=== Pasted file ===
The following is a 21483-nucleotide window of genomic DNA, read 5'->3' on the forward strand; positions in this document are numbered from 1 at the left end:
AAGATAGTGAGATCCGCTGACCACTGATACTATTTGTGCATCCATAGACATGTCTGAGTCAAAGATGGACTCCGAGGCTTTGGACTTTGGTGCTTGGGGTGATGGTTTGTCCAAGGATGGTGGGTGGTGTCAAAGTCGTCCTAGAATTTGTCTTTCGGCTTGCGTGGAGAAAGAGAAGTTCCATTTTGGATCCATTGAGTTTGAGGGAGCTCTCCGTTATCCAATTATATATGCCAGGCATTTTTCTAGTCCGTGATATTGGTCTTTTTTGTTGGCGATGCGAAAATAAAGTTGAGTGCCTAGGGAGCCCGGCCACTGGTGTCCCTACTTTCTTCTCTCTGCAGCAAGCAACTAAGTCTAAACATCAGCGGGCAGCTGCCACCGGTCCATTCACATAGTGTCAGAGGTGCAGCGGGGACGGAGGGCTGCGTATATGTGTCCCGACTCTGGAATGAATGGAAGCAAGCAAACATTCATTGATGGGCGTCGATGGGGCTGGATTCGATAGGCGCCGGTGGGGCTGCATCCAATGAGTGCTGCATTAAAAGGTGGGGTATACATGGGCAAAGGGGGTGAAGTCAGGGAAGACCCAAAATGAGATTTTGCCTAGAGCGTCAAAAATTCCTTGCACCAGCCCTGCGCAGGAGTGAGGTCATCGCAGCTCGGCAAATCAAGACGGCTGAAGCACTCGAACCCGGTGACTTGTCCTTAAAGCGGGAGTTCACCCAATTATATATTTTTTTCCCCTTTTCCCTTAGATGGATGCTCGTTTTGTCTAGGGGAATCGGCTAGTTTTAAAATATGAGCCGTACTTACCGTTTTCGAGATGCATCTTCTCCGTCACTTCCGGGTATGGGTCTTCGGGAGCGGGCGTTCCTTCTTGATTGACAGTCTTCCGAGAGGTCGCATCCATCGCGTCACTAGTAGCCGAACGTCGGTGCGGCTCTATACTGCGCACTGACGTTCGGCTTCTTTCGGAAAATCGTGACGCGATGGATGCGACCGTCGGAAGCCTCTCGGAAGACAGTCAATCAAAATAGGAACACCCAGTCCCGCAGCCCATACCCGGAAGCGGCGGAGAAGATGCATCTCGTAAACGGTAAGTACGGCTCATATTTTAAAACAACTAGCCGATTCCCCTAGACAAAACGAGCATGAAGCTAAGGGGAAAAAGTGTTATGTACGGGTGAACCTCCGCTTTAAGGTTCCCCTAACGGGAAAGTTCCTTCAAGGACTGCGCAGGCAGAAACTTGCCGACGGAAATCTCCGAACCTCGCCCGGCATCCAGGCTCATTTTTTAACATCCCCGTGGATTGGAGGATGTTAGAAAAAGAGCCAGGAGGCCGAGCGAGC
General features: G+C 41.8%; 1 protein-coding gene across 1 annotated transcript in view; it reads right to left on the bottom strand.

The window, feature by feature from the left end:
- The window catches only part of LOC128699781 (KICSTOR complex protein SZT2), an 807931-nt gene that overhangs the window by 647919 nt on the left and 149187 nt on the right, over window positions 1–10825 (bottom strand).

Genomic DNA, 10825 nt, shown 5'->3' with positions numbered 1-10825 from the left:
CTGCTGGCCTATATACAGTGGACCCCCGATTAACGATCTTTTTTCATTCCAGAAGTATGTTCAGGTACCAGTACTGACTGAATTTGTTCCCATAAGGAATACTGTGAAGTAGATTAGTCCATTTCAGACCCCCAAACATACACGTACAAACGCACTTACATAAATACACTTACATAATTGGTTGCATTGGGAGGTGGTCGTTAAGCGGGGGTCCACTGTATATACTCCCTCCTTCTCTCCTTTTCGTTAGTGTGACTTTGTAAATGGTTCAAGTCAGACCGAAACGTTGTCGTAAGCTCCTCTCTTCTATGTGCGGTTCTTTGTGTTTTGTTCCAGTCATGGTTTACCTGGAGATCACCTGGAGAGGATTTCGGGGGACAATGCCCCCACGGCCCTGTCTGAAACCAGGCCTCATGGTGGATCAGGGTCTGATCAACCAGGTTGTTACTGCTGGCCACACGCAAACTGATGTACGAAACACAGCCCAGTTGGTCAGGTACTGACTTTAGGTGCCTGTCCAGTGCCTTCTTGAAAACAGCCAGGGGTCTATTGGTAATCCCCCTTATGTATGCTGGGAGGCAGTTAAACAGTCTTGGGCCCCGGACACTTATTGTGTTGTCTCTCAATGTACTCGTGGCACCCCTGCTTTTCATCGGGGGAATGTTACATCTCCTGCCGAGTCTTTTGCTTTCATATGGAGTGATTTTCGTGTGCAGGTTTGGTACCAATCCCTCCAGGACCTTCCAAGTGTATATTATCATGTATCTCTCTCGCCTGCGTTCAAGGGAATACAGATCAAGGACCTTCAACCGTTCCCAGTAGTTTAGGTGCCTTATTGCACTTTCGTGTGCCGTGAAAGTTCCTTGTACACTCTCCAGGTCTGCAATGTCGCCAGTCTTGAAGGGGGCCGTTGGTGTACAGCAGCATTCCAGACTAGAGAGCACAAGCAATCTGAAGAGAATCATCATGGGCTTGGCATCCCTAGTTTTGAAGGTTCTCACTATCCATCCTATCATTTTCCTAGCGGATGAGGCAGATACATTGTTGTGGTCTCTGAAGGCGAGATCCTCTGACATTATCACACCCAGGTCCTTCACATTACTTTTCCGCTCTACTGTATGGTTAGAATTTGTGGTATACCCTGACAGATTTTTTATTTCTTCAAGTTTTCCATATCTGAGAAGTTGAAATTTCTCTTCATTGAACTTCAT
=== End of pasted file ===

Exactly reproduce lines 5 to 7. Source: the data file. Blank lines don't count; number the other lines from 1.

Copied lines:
- The window catches only part of LOC128699781 (KICSTOR complex protein SZT2), an 807931-nt gene that overhangs the window by 647919 nt on the left and 149187 nt on the right, over window positions 1–10825 (bottom strand).

Genomic DNA, 10825 nt, shown 5'->3' with positions numbered 1-10825 from the left:
CTGCTGGCCTATATACAGTGGACCCCCGATTAACGATCTTTTTTCATTCCAGAAGTATGTTCAGGTACCAGTACTGACTGAATTTGTTCCCATAAGGAATACTGTGAAGTAGATTAGTCCATTTCAGACCCCCAAACATACACGTACAAACGCACTTACATAAATACACTTACATAATTGGTTGCATTGGGAGGTGGTCGTTAAGCGGGGGTCCACTGTATATACTCCCTCCTTCTCTCCTTTTCGTTAGTGTGACTTTGTAAATGGTTCAAGTCAGACCGAAACGTTGTCGTAAGCTCCTCTCTTCTATGTGCGGTTCTTTGTGTTTTGTTCCAGTCATGGTTTACCTGGAGATCACCTGGAGAGGATTTCGGGGGACAATGCCCCCACGGCCCTGTCTGAAACCAGGCCTCATGGTGGATCAGGGTCTGATCAACCAGGTTGTTACTGCTGGCCACACGCAAACTGATGTACGAAACACAGCCCAGTTGGTCAGGTACTGACTTTAGGTGCCTGTCCAGTGCCTTCTTGAAAACAGCCAGGGGTCTATTGGTAATCCCCCTTATGTATGCTGGGAGGCAGTTAAACAGTCTTGGGCCCCGGACACTTATTGTGTTGTCTCTCAATGTACTCGTGGCACCCCTGCTTTTCATCGGGGGAATGTTACATCTCCTGCCGAGTCTTTTGCTTTCATATGGAGTGATTTTCGTGTGCAGGTTTGGTACCAATCCCTCCAGGACCTTCCAAGTGTATATTATCATGTATCTCTCTCGCCTGCGTTCAAGGGAATACAGATCAAGGACCTTCAACCGTTCCCAGTAGTTTAGGTGCCTTATTGCACTTTCGTGTGCCGTGAAAGTTCCTTGTACACTCTCCAGGTCTGCAATGTCGCCAGTCTTGAAGGGGGCCGTTGGTGTACAGCAGCATTCCAGACTAGAGAGCACAAGCAATCTGAAGAGAATCATCATGGGCTTGGCATCCCTAGTTTTGAAGGTTCTCACTATCCATCCTATCATTTTCCTAGCGGATGAGGCAGATACATTGTTGTGGTCTCTGAAGGCGAGATCCTCTGACATTATCACACCCAGGTCCTTCACATTACTTTTCCGCTCTACTGTATGGTTAGAATTTGTGGTATACCCTGACAGATTTTTTATTTCTTCAAGTTTTCCATATCTGAGAAGTTGAAATTTCTCTTCATTGAACTTCAT